Christmas season is upon us, so in the build-up to the big day itself we at ESPN Towers will be picking out a host of top-five moments, and then asking YOU to vote for your favourites.
What was the goal of 2012? Who are the top five bad boys of the past 12 months? Who had years to forget? Come back each day for a new topic and cast your vote to pick the winners of each category…
Manchester United 4-4 Everton, April 22The Premier League trophy was always destined for another year in Manchester and it looked as if it would remain in the Old Trafford trophy cabinet. United were five points clear, and a win would mean they could then afford to lose to City the following week. After an early setback to a Nikica Jelavic goal, United swept into a 3-1 lead, before Marouane Fellaini scored. The Belgian's height and power were terrorising United, but they were soon leading 4-2 through Nani and should have been out of sight when Patrice Evra hit a post. Jelavic set pulses racing and nerves jangling before Steven Pienaar's goal, scored as United's anxiety-wracked defence froze, made it 4-4. There was even time for Rio Ferdinand to have a potential winner saved by Tim Howard. The look on Ferdinand's face said it all. United had choked. City had the whip in hand.
Barcelona 2-2 Chelsea, April 24Chelsea achieved Roman Abramovich's dream of winning the Champions League by pulling off what looked the impossible. Taking a one-goal lead from the first leg to the Nou Camp, hopes were fading when first Sergio Busquets and then Andres Iniesta put the overwhelming favourites into the lead. Those body blows occurred either side of John Terry's sending off for an act of absolute stupidity in lashing out at Alexis Sanchez. Yet Chelsea rallied after a breakaway goal from Ramires and the Barcelona machine faltered. Chance and after went begging, as Chelsea defended like dogs. Lionel Messi's expression was a picture of exasperation, and his pain was crystallised when sub Fernando Torres scored a breakaway goal to take Chelsea to Munich. "Unbel-ievable," said an orgasmic Gary Neville in the commentary box.
Manchester City 3-2 Queens Park Rangers, May 13It was the most exciting climax to a Premier League season ever. Only 1989's shoot-out between Liverpool and Arsenal perhaps surpasses it but this was a day of blue heaven and red faces. This was a title race that looked over. City would surely beat Rangers, while United would win at Sunderland. That meant the title was headed for Eastlands. So it proved, but the drama that took the title's destiny to that end was a breathless and stunning narrative. United won 1-0 at Sunderland, a game played at half-pace. City meanwhile had become 'typical City'. As Rangers blasted into a 2-1 lead, tears were shed, a dream had died, even though Rangers' Joey Barton had staged an act of thoughtless violence to get himself sent off. On 91 minute and 20 seconds, Edin Dzeko equalised. The whistle went at Sunderland. On 93 minutes and 18 seconds, Mario Balotelli stumbled as he played the ball. On 93 minutes and 20 seconds, Sergio Aguero scored. City were champions.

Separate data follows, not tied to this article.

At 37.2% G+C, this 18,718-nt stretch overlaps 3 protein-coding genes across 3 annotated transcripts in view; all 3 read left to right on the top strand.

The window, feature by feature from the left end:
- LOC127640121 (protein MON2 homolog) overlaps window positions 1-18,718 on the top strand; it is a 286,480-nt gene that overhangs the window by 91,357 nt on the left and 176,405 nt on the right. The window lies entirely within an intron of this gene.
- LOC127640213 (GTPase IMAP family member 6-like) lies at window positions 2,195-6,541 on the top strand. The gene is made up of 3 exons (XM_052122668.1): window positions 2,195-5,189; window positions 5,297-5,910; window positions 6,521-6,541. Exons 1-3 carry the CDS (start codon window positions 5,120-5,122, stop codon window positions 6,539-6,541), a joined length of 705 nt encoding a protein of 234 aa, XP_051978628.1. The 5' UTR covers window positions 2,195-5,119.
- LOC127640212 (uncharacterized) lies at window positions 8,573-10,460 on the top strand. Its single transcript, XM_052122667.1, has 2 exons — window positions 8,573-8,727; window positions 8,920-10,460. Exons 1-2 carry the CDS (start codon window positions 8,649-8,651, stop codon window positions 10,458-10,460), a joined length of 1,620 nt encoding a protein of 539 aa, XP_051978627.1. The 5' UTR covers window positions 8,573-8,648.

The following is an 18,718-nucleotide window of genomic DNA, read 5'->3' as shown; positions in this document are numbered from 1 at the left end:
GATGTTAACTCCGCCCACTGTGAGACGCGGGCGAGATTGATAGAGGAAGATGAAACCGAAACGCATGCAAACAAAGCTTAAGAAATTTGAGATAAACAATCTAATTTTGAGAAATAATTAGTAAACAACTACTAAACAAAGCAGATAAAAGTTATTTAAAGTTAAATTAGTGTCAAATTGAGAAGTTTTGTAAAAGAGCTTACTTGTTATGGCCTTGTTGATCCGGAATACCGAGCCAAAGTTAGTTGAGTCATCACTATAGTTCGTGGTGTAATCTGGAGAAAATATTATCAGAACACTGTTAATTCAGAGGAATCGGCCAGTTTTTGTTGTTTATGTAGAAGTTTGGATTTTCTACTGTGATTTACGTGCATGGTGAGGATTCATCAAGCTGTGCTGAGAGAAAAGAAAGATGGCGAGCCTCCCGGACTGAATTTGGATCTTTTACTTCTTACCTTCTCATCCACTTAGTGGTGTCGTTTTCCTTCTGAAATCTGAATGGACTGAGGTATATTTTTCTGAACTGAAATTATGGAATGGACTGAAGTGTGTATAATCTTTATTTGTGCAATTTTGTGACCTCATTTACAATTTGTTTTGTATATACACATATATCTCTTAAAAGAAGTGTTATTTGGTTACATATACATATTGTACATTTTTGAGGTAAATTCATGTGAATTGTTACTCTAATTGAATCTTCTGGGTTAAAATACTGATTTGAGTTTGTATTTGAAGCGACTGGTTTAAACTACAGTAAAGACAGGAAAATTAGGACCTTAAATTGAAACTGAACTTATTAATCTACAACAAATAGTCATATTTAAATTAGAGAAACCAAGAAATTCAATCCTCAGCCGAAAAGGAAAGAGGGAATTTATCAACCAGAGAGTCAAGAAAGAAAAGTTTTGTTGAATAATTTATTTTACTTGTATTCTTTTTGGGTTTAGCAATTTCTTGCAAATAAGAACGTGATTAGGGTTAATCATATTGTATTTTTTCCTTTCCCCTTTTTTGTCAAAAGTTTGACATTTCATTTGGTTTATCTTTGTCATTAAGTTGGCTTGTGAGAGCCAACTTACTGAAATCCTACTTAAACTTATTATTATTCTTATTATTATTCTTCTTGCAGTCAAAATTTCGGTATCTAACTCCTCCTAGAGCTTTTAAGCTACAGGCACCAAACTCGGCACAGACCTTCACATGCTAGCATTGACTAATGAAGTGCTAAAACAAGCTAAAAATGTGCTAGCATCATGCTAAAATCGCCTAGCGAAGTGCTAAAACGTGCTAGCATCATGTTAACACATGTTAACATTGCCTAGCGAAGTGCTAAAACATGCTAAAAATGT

Spain 4-0 Italy, July 1Sometimes a great game does not have to be a fair contest. A great performance from a truly great team can be as entertaining as any punch-for-punch thriller. Spain had dominated international football since 2008 but were missing a keynote performance by which to remember them by. This was their Brazil 4-1 Italy at Mexico '70. They had got to Kiev under a swathe of criticism for being boring and never opening up. Many believed that the keen tactical brain of Cesare Prandelli and the creative genius of maestro Andrea Pirlo could undo Spain. Not a bit of it. Spain simply destroyed the Azzurri from the kick-off. From the moment David Silva steered in a Cesc Fabregas cross, Italy were undone, and their fate was sealed by Jordi Alba, the full-back, scoring a 41st minute goal that reminded of Carlos Alberto in 1970. Spain could resume their passing metronome, and late goals by subs Juan Mata and Fernando Torres were just reward for total dominance.
Reading 5-7 Arsenal, October 30Arsene Wenger has found himself in many tight spots of doubt in recent years, but this one looked lost beyond reason. It may have been only the League Cup, but Wenger's Arsenal were feeling the burn of that seven-years-and-counting trophy drought. Reading led 4-0 at as half-time approached. A Theo Walcott goal with 30 seconds of the half remaining gave the Gunners hope, but an Olivier Giroud strike looked like being a consolation. Yet goals from Laurent Koscielny and Walcott took Arsenal into extra-time. There the script was again torn up when Pavel Pogrebnyak cancelled out Marouane Chamakh putting Arsenal in the lead for the first time. Penalties beckoned before Walcott grabbed his hat-trick with a crashing finish. Reading were done, and Chamakh completed the agony. Arsenal could breathe again.